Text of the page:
My friend met me in London last week and said “I’m getting too thin”; unnoticeable in pictures. I am gradually looking thinner due to my fixation on plant-based foods and exercise. Being called skinny once felt like the highest physical accolade. The figure represents fashion and elegance; a unique minority of people able to maintain a sought-after silhouette. Yet it’s also linked to hunger, insecurity and shame.
Being called skinny as a compliment
An article on the publication Mind Green Body written by Taynua Page, suggests being called skinny “can be just as uncomfortable as being called chubby.” Page discusses how it’s socially acceptable to comment on slim body shapes and how as a “naturally thin” woman, she’s had to face direct questions like “Do you eat?”.
Both of my best friends in high school naturally honed slender physiques. One embraced the joys of eating whatever she wanted without weight gain; the other desperately tried to put on weight and frequently visited her doctor for advice. Being called skinny is a double-edge sword. People think it’s okay to use the term because of its underlying complimentary tones. Ten years ago, everybody desired thinness. Magazines sold themselves on diet advice and fat-burning cardio tips.
Today, many thin people feel ostracised. The “strong not skinny” concept shames women not flaunting muscles and memes on social media mock those not possessing adequate curves. To compliment someone on looking skinny, is to assume they relish slim ideologies. By the same token, if someone is trying to become thin, complimenting their efforts encourages them to continue.
Body shape vs. diet fixation
For a couple of years, I’ve documented my fitness journey on Instagram. The more progression – definition and toning achieved, the extra praise and attention. Though there’s a huge difference between trying to become fit and attempting to lose pounds, the two styles naturally bond. When I published my post: When Skinny Thoughts Affect Fitness, others related to the struggle of trying to remove thin admiration in order to work on strength.
It’s easy to forget being called skinny is not just about catwalk model inspiration. Many females do naturally resemble Audrey Hepburn and they should feel confident and proud of their bodies instead of living with stigma. In society’s attempt to stop dangerous diets and low self-esteem caused by worrying about size, the media has targeted slim women. Songs such as Anaconda by Nicki Minaj and All About That Bass by Meghan Trainor, uplift curvy women by joking about skinny.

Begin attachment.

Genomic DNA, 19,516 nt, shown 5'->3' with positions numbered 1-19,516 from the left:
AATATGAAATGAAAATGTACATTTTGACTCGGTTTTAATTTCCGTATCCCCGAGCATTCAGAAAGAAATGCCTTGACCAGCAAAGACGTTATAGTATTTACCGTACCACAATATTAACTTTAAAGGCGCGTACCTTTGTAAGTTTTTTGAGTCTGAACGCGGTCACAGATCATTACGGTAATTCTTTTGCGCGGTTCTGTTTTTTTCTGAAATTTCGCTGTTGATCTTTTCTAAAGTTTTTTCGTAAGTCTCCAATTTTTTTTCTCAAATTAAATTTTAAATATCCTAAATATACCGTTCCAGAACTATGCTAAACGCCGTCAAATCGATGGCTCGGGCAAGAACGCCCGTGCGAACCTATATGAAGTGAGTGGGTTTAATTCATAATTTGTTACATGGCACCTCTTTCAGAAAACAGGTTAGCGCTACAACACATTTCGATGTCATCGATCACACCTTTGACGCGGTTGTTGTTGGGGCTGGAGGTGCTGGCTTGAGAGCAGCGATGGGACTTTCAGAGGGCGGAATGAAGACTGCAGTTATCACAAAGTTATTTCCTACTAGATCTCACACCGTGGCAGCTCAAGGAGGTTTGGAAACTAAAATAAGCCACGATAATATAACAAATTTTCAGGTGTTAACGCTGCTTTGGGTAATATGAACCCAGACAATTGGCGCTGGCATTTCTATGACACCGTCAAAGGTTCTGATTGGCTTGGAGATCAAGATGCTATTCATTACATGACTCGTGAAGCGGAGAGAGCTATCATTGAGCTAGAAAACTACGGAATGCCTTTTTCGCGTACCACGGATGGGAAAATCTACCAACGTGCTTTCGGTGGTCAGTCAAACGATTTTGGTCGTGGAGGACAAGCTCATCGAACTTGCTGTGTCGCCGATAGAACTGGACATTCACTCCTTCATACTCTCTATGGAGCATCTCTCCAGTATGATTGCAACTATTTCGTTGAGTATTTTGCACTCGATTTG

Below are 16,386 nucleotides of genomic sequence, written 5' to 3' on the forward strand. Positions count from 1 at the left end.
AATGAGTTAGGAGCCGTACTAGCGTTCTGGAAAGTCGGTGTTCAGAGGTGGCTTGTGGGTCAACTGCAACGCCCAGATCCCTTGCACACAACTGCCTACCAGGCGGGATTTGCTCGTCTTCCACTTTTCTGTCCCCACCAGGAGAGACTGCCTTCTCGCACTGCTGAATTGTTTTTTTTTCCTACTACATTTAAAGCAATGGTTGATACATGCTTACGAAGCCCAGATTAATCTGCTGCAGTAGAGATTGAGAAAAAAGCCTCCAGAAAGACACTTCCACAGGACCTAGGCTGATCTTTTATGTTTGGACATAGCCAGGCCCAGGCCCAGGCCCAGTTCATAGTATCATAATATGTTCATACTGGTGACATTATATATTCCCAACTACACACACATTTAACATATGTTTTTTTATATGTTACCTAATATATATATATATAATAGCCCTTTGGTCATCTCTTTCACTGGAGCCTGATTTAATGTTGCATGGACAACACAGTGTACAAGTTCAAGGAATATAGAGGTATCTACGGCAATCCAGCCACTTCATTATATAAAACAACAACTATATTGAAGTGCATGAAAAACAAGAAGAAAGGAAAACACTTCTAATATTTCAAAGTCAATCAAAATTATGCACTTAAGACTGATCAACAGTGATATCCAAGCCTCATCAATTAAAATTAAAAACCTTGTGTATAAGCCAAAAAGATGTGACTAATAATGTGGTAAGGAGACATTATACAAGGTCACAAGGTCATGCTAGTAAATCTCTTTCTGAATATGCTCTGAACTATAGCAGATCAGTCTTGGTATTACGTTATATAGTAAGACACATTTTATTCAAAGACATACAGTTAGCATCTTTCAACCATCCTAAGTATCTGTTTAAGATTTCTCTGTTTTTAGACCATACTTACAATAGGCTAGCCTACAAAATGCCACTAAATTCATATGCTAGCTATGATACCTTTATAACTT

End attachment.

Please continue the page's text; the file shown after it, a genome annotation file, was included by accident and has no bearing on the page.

Plus size models supposedly create inclusion and promote body diversity. In my opinion, we’re simply jumping between two extremes. Runway shows like YSL promote “skeletal models” (signs of purposely not eating), and plus size models – Tess Holliday, hide our “obesity crisis”. And the fitness industry loves showcasing predominantly one look: large glutes and six-pack abs.
Overuse of the word
From skinny lattes to skinny mojitos, the word markets itself across various industries. Refinery 29 published an article on “Dangerous ‘Skinny’ Beauty Marketing”, highlighting brands such as Skinny Tan and Skinny Cream found on Amazon. The piece explains how brands use the word as a “badge of honour”, casually linking themselves to diet culture.
Whether the term is positive or negative, it seems from a marketing viewpoint, skinny is lucrative and attractive enough to increase sales. Kim Kardashian notoriously endorses her desire to look thin. Last year, she expressed joy in her Instagram story at Khloe and Kendall calling her anorexic.
She like many celebrities and influencers online, advertise appetite suppressing products and diet aids. Using celebrity ambassadors who video themselves at the gym and post nutritious meals, subtly suggests quick remedies to scale down make for a healthy solution. From what you buy to the people you see online, skinny continually receives publicity.
What’s the truth?
Would the fashion world accept Victoria Beckham if she went back to her Spice Girls size? Fashion is about the unattainable and for the majority, resembling runway girls isn’t possible. People love the idea of skinny because it’s often hard to achieve. If everyone had Sarah Jessica Parker’s figure in SATC, would it look as good?
There’s no exact definition on what constitutes skinny. With the Western World averaging larger sizes, the gap between thin and not thin is widening. Skinny has transitioned to a dirty, secretly satisfying word. You don’t come out and say you’re hoping to achieve it, but don’t worry about it either. The “Twiggy” trend will eventually come back; they’ll be another Kate Moss saying “Nothing tastes as good”.
I can’t see a day when women don’t wake up feeling insecure or pressured by their looks, so skinny will always shift between positive and negative. How do you feel about it? Do you think it’s a compliment? Read: Our Dangerous Wellness Obsession